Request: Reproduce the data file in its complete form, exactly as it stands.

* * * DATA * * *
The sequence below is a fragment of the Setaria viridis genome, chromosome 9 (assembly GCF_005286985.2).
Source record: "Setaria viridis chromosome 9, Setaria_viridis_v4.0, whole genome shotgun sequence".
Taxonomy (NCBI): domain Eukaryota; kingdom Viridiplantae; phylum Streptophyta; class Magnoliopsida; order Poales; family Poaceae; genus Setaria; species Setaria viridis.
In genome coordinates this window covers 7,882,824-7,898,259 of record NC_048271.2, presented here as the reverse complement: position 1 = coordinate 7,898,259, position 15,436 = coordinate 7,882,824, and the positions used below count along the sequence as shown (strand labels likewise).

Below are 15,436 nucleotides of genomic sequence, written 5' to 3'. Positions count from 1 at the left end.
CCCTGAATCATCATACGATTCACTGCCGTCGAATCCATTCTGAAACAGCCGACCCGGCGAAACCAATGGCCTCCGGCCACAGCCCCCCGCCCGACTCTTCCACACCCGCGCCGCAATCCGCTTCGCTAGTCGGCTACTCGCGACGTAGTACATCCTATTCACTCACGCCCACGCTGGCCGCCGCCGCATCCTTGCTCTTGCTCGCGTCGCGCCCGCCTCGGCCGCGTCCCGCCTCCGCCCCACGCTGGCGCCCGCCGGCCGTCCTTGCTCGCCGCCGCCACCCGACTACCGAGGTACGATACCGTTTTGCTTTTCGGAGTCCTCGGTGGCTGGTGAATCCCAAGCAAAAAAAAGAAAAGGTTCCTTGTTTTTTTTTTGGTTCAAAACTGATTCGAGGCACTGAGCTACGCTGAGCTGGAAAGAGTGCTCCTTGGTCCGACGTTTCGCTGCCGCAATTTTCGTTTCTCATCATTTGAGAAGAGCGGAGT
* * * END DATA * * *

The sequence below is a fragment of the Setaria viridis genome, chromosome 9 (assembly GCF_005286985.2).
Source record: "Setaria viridis chromosome 9, Setaria_viridis_v4.0, whole genome shotgun sequence".
Taxonomy (NCBI): domain Eukaryota; kingdom Viridiplantae; phylum Streptophyta; class Magnoliopsida; order Poales; family Poaceae; genus Setaria; species Setaria viridis.
In genome coordinates this window covers 7,882,824-7,898,259 of record NC_048271.2, presented here as the reverse complement: position 1 = coordinate 7,898,259, position 15,436 = coordinate 7,882,824, and the positions used below count along the sequence as shown (strand labels likewise).

Below are 15,436 nucleotides of genomic sequence, written 5' to 3'. Positions count from 1 at the left end.
CCCTGAATCATCATACGATTCACTGCCGTCGAATCCATTCTGAAACAGCCGACCCGGCGAAACCAATGGCCTCCGGCCACAGCCCCCCGCCCGACTCTTCCACACCCGCGCCGCAATCCGCTTCGCTAGTCGGCTACTCGCGACGTAGTACATCCTATTCACTCACGCCCACGCTGGCCGCCGCCGCATCCTTGCTCTTGCTCGCGTCGCGCCCGCCTCGGCCGCGTCCCGCCTCCGCCCCACGCTGGCGCCCGCCGGCCGTCCTTGCTCGCCGCCGCCACCCGACTACCGAGGTACGATACCGTTTTGCTTTTCGGAGTCCTCGGTGGCTGGTGAATCCCAAGCAAAAAAAAGAAAAGGTTCCTTGTTTTTTTTTTGGTTCAAAACTGATTCGAGGCACTGAGCTACGCTGAGCTGGAAAGAGTGCTCCTTGGTCCGACGTTTCGCTGCCGCAATTTTCGTTTCTCATCATTTGAGAAGAGCGGAGT